There are certain roles in the land of musicals that are so iconic it is hard to imagine any one else playing that particular character; Dorothy in The Wizard of Oz, Maria Von Trapp in The Sound Of Music and Sally Bowles in Cabaret.
So admittedly, when I went to see the latest touring production of Cabaret in Manchester, I was dubious as to whether How Do You Solve a Problem Like Maria?-finalist, Siobhan Dillon , could fill the shoes of Liza Minnelli in the 1966 classic.
Sadly, though Siobhan certainly has both the acting talent and the vocals to make a dent in theatre land, her reluctance to throw herself into the role of the underground club singer does her a great disservice, particularly during her renditions of ‘Mein Herr‘ and ‘Maybe This Time‘ which failed to be as rowdy and as heart wrenching as they had the potential to be.
The real star of the show, and perhaps the main reason pre-sales for the tour have been so successful is Pop Idol winner, Will Young.
Over ten years have passed since the original Idol beat Gareth Gates in the final and, time has been kind.
Our first glimpse of Young is one lederhosen-clad thigh, dangling from on high as he welcomes us to the Cabaret as Emcee, and his charmingly-creepy persona leads us through the show with aplomb. His stand out moment just before the interval, as a marionette-wielding, Hitler-esque, character, taking ‘Tomorrow Belongs To Me’ to a whole different level.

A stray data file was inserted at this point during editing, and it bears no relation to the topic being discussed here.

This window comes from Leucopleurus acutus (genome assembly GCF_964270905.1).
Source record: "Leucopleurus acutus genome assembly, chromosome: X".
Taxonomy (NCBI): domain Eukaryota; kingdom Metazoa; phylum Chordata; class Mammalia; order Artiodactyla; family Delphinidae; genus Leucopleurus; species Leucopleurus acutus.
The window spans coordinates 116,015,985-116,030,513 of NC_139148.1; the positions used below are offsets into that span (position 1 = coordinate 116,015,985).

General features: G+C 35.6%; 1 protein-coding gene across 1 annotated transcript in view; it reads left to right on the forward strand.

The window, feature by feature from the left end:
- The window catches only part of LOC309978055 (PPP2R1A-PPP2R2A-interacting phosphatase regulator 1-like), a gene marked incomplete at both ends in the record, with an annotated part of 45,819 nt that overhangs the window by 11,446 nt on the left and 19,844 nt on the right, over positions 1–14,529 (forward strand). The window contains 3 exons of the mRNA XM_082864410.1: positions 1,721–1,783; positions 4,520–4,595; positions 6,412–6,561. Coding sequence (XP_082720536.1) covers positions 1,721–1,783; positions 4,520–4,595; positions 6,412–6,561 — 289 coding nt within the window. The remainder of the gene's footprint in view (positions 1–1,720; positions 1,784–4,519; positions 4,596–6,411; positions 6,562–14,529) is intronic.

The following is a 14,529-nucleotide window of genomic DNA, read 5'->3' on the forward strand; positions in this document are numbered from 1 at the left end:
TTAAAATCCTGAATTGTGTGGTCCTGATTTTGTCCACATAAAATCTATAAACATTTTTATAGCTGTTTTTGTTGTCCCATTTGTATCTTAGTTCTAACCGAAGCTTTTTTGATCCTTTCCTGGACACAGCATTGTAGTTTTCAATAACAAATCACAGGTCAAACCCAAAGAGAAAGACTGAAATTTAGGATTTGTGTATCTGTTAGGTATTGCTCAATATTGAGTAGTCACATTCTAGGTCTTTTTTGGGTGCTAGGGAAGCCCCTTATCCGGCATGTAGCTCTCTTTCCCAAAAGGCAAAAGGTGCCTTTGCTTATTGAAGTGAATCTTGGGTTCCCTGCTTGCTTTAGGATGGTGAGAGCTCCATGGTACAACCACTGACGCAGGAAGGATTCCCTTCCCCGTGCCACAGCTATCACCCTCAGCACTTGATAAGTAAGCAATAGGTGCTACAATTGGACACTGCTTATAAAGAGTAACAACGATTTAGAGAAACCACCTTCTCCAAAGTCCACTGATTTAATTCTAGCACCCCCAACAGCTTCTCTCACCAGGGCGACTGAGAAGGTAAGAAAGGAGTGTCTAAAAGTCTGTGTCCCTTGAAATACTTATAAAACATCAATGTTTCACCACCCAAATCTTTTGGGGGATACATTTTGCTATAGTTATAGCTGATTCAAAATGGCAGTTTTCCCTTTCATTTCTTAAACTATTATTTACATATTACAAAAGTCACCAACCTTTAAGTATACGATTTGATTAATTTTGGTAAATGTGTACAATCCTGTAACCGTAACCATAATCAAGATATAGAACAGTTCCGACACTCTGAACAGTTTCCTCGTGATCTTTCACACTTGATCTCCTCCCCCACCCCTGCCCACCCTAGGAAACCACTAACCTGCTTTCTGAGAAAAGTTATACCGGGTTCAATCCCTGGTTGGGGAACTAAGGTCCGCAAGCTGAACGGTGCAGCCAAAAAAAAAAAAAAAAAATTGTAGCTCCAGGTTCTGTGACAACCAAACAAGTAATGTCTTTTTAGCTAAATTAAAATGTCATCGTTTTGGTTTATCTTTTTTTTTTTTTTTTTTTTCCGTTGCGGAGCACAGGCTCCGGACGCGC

Those of a demure disposition may want to shield their eyes for the majority of the show, but this writer revelled in the sheer debauchery of the dancers; particularly the spectacular choreography and various body sizes which made a refreshing change from the body beautiful of ‘Chicago‘ fame.
But interspersed with said debauchery were genuine tender moments from Lyn Paul as Fräulein Schneider and Linal Haft in the role as Herr Schultz, and though their romance was short-lived, was played out tenderly and with humour, notedly during ‘It Couldn’t Please Me More (The Pineapple Song).
However it is the undercurrent of the show that truly tests the cast’s acting props, as Berlin slowly gives way to the Nazi regime, friendships and romances are tested and, as the final scene plays out, the true atrocity of the time hits home. The scene in the theatre perhaps outdoing the film with its bare (literally) realism.
The tour continues around the country until early December. For dates and tickets visit here